Why Swedish Vegan Metal Band Avatar Can't Stay Silent
Swedish vegan metal band Avatar has a lot to say about animal rights.

Swedish heavy metal band Avatar may not be top of mind when you think of typical vegans, but like others making the plant-based shift, the band is proving the diet can appeal to anyone. 

Vegan diet stereotypes have deep roots in Woodstock-era long-haired rock ‘n’ roll. You know it: that whole counterculture ethos of tuning in, turning on, and dropping out away from mainstream media, politics, and, of course, food. This made healthy and ethical eating trends long ostracized as fringe hippie stuff. But a lot has shifted since the 1960s. Rock ‘n’ roll, for one, has evolved from its hippie roots. And vegan food is no longer relegated to alfalfa sprouts and plates of mashed yeast, either. Today, both are unapologetically in-your-face.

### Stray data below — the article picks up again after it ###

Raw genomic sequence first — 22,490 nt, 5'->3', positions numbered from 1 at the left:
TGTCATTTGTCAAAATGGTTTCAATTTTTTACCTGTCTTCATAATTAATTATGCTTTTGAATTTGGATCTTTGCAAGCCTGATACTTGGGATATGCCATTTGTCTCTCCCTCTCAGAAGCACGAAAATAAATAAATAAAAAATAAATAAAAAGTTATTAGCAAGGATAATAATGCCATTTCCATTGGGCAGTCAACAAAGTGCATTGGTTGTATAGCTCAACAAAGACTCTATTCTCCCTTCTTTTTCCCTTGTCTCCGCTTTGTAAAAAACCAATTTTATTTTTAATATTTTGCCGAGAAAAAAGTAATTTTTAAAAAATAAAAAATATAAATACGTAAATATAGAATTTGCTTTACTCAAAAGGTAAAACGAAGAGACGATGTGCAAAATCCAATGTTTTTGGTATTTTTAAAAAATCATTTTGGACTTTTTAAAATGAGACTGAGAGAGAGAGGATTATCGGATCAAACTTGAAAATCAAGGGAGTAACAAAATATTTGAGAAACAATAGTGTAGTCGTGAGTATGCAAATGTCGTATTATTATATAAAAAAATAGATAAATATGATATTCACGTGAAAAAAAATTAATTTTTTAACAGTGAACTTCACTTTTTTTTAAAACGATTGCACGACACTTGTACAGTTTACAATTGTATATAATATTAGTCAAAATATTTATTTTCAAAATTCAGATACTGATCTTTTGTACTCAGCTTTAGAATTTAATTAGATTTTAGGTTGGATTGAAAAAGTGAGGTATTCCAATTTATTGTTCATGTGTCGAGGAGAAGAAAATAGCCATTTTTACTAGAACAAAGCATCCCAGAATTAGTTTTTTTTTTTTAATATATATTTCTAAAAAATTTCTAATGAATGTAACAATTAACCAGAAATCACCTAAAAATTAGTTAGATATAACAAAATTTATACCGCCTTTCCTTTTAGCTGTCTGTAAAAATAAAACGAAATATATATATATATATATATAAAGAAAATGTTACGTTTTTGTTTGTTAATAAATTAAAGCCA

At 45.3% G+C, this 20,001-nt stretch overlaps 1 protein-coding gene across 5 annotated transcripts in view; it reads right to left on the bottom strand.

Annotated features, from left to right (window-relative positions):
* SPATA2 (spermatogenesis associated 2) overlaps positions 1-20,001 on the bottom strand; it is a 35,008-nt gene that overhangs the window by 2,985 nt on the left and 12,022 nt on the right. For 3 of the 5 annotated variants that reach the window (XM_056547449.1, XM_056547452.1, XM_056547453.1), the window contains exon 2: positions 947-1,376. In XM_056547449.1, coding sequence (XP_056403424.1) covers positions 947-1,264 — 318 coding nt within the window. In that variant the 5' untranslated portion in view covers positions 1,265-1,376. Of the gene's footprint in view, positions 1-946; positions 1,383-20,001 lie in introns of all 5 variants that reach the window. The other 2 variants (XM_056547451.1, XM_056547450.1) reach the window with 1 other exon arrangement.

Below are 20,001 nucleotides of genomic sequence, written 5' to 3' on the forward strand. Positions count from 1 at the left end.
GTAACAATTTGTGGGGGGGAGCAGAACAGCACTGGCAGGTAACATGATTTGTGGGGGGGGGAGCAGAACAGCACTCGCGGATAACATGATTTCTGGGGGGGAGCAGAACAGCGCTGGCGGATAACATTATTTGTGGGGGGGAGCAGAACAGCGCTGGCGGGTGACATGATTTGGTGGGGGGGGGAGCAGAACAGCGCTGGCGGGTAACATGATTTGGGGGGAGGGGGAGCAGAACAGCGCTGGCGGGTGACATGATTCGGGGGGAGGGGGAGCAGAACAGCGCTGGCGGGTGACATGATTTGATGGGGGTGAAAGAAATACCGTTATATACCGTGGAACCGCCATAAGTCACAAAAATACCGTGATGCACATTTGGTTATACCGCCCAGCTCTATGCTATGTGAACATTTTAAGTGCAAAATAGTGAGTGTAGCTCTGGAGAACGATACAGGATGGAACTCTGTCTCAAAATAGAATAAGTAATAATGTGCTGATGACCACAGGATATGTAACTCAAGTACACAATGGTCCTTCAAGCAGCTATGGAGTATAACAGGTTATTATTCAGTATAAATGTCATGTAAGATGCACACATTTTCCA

For Avatar frontman Johannes Eckerström, going vegan was a logical extension of the band’s evolution. They kept the typecast hippie/metalhead hair (and pro tip: their secret to lux locks is olive oil). But so much else has changed.

“A big part of the foundation for what became heavy metal came from realizing the hippie movement’s ideas and attitudes didn’t quite cut it for the less privileged,” Eckerström said in an email to LIVEKINDLY. “There is also a deep-rooted sense of wanting to be non-conformist as well as a forced openness to uncomfortable truths and ideas that initially may seem strange.”

One idea that didn’t seem strange to the band was giving up all animal products. The band—Jonas “Kungen” Jarlsby, John Alfredsson, Tim Öhrström, Henrik Sandelinwent, and Eckerström— went vegan about six years ago. Most of us were vegetarians prior to that,” he says. “Many discussions and exchanges of thoughts went on, also with a little help by a crew member and longtime friend who had gone vegan a while before. As much of a sweaty boys’ locker room as a tour bus can be, I’d like to at least pretend that it’s a place of growth and self-improvement.”

Why Swedish Vegan Metal Band Avatar Is Not Staying Silent